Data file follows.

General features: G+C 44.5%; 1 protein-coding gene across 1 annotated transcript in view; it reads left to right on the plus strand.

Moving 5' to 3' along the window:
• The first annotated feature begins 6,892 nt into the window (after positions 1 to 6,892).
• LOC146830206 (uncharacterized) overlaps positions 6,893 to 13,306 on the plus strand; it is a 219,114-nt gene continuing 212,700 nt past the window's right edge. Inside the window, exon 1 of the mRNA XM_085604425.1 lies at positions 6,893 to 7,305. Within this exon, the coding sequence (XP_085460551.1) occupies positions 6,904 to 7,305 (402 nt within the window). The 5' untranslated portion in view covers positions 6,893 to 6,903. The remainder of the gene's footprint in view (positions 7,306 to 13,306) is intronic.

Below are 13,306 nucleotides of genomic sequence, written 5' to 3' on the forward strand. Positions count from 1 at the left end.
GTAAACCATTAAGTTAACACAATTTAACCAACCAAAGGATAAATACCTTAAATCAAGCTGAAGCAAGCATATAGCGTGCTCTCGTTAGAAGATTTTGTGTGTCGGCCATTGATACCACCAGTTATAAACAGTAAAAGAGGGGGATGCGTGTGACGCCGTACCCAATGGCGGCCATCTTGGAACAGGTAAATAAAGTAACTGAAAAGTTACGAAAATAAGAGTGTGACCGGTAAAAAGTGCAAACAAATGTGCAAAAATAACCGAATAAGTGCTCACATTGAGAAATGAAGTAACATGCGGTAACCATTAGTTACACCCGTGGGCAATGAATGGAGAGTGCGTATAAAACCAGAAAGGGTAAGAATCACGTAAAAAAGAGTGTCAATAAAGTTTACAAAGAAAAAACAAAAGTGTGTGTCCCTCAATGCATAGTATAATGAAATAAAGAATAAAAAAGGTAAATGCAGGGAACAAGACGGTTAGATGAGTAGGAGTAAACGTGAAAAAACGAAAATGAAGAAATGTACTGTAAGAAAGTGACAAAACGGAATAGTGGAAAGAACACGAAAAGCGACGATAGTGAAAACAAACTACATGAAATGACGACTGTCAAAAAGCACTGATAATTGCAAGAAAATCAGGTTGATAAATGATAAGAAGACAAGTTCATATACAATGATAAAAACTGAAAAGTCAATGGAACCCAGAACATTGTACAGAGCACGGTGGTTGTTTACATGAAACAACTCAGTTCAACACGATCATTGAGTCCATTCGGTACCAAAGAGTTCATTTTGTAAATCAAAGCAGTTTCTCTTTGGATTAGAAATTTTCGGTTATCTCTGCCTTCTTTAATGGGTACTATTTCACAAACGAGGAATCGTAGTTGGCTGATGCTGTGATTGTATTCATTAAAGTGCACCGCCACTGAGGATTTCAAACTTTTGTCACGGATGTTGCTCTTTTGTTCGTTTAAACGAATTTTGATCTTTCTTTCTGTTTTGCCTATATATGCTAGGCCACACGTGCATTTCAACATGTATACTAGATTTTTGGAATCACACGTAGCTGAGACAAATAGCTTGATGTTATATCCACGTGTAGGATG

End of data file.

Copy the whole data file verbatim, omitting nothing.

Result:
General features: G+C 44.5%; 1 protein-coding gene across 1 annotated transcript in view; it reads left to right on the plus strand.

Moving 5' to 3' along the window:
• The first annotated feature begins 6,892 nt into the window (after positions 1 to 6,892).
• LOC146830206 (uncharacterized) overlaps positions 6,893 to 13,306 on the plus strand; it is a 219,114-nt gene continuing 212,700 nt past the window's right edge. Inside the window, exon 1 of the mRNA XM_085604425.1 lies at positions 6,893 to 7,305. Within this exon, the coding sequence (XP_085460551.1) occupies positions 6,904 to 7,305 (402 nt within the window). The 5' untranslated portion in view covers positions 6,893 to 6,903. The remainder of the gene's footprint in view (positions 7,306 to 13,306) is intronic.

Below are 13,306 nucleotides of genomic sequence, written 5' to 3' on the forward strand. Positions count from 1 at the left end.
GTAAACCATTAAGTTAACACAATTTAACCAACCAAAGGATAAATACCTTAAATCAAGCTGAAGCAAGCATATAGCGTGCTCTCGTTAGAAGATTTTGTGTGTCGGCCATTGATACCACCAGTTATAAACAGTAAAAGAGGGGGATGCGTGTGACGCCGTACCCAATGGCGGCCATCTTGGAACAGGTAAATAAAGTAACTGAAAAGTTACGAAAATAAGAGTGTGACCGGTAAAAAGTGCAAACAAATGTGCAAAAATAACCGAATAAGTGCTCACATTGAGAAATGAAGTAACATGCGGTAACCATTAGTTACACCCGTGGGCAATGAATGGAGAGTGCGTATAAAACCAGAAAGGGTAAGAATCACGTAAAAAAGAGTGTCAATAAAGTTTACAAAGAAAAAACAAAAGTGTGTGTCCCTCAATGCATAGTATAATGAAATAAAGAATAAAAAAGGTAAATGCAGGGAACAAGACGGTTAGATGAGTAGGAGTAAACGTGAAAAAACGAAAATGAAGAAATGTACTGTAAGAAAGTGACAAAACGGAATAGTGGAAAGAACACGAAAAGCGACGATAGTGAAAACAAACTACATGAAATGACGACTGTCAAAAAGCACTGATAATTGCAAGAAAATCAGGTTGATAAATGATAAGAAGACAAGTTCATATACAATGATAAAAACTGAAAAGTCAATGGAACCCAGAACATTGTACAGAGCACGGTGGTTGTTTACATGAAACAACTCAGTTCAACACGATCATTGAGTCCATTCGGTACCAAAGAGTTCATTTTGTAAATCAAAGCAGTTTCTCTTTGGATTAGAAATTTTCGGTTATCTCTGCCTTCTTTAATGGGTACTATTTCACAAACGAGGAATCGTAGTTGGCTGATGCTGTGATTGTATTCATTAAAGTGCACCGCCACTGAGGATTTCAAACTTTTGTCACGGATGTTGCTCTTTTGTTCGTTTAAACGAATTTTGATCTTTCTTTCTGTTTTGCCTATATATGCTAGGCCACACGTGCATTTCAACATGTATACTAGATTTTTGGAATCACACGTAGCTGAGACAAATAGCTTGATGTTATATCCACGTGTAGGATG